Q. What is the "practice of law" in Arkansas?
A. There is not a precise definition of the practice of law. In a series of cases, the Arkansas Supreme Court has made these rulings as to what constitutes the practice of law:
- When a person appears before a court of record for the purpose of transacting business with the court in connection with pending litigation or when a person seeks to invoke the processes of the court in any matter pending before it, the person is engaging in the practice of law.
- The practice of law includes any services of a legal nature rendered outside of courts and unrelated to matters pending in the courts, including conveyancing, the preparation of legal instruments of all kinds, and, in general, all advice to clients and all action taken for them in matters connected with the law.
Q. Who may practice law in Arkansas?
A. Only a lawyer admitted to practice in Arkansas is allowed to practice law in this state. A lawyer can be admitted to practice either by obtaining an Arkansas law license or by being admitted to practice pro hac vice. See Rule 5.5 of the Arkansas Rules of Professional Conduct. An exception to this rule is found in Arkansas Supreme Court Administrative Order No. 15, which allows attorneys not licensed in Arkansas to provide pro bono services under the auspices of a sponsoring entity approved as a legal aid provider.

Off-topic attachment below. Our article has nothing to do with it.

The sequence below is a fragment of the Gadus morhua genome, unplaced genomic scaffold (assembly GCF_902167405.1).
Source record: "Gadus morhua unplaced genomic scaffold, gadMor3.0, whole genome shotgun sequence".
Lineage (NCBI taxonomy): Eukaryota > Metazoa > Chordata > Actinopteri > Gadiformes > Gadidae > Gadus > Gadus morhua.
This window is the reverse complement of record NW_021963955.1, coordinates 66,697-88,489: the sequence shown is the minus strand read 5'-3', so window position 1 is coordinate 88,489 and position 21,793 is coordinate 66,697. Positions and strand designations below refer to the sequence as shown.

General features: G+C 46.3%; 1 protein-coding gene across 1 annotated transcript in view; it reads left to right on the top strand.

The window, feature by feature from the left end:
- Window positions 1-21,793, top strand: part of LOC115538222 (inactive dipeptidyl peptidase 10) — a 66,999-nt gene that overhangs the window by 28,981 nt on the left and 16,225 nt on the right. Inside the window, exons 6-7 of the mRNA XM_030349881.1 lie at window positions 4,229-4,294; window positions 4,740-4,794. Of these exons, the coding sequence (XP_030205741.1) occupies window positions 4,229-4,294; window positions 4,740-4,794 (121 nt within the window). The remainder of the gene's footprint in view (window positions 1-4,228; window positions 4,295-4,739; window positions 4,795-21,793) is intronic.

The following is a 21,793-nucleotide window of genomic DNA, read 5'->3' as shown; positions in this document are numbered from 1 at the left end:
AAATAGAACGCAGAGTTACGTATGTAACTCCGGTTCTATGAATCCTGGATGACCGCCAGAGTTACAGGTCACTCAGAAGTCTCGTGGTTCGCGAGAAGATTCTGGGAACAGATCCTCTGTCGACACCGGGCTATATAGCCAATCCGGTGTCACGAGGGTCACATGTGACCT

Q. Who may not practice law in Arkansas?
A. Many people think that persons who engage in certain professions are authorized to practice law, at least regarding limited issues; however, that is not the case. Some examples:
Paralegals may not practice law. Paralegals may only act under the direction and supervision of a licensed attorney.
Generally, the answer is “no”. However, some law students may be permitted to represent persons in compliance with Rule XV of the Arkansas Supreme Court Rules Governing Admission to the Bar. See also Rule 46B of the Rules of the Eighth Circuit Court of Appeals. This exception requires that the student be sponsored and supervised by a licensed attorney.
Suspended or Disbarred Lawyers
Suspended and disbarred lawyers may not practice law and have other restrictions on their ability to perform certain tasks related to the practice of law. See Rule 22 of the Arkansas Supreme Court Procedures Regulating Professional Conduct of Attorneys at Law.
Real estate brokers, title insurers, abstractors and bankers
When a person has declined to engage a lawyer, a real estate broker may fill in the blanks of simple printed standardized real estate forms that have been approved by a lawyer. The forms may not be used for other than simple real estate transactions and may only be used with real estate transactions actually handled by the brokers and without charge for the simple service of filling in the blanks.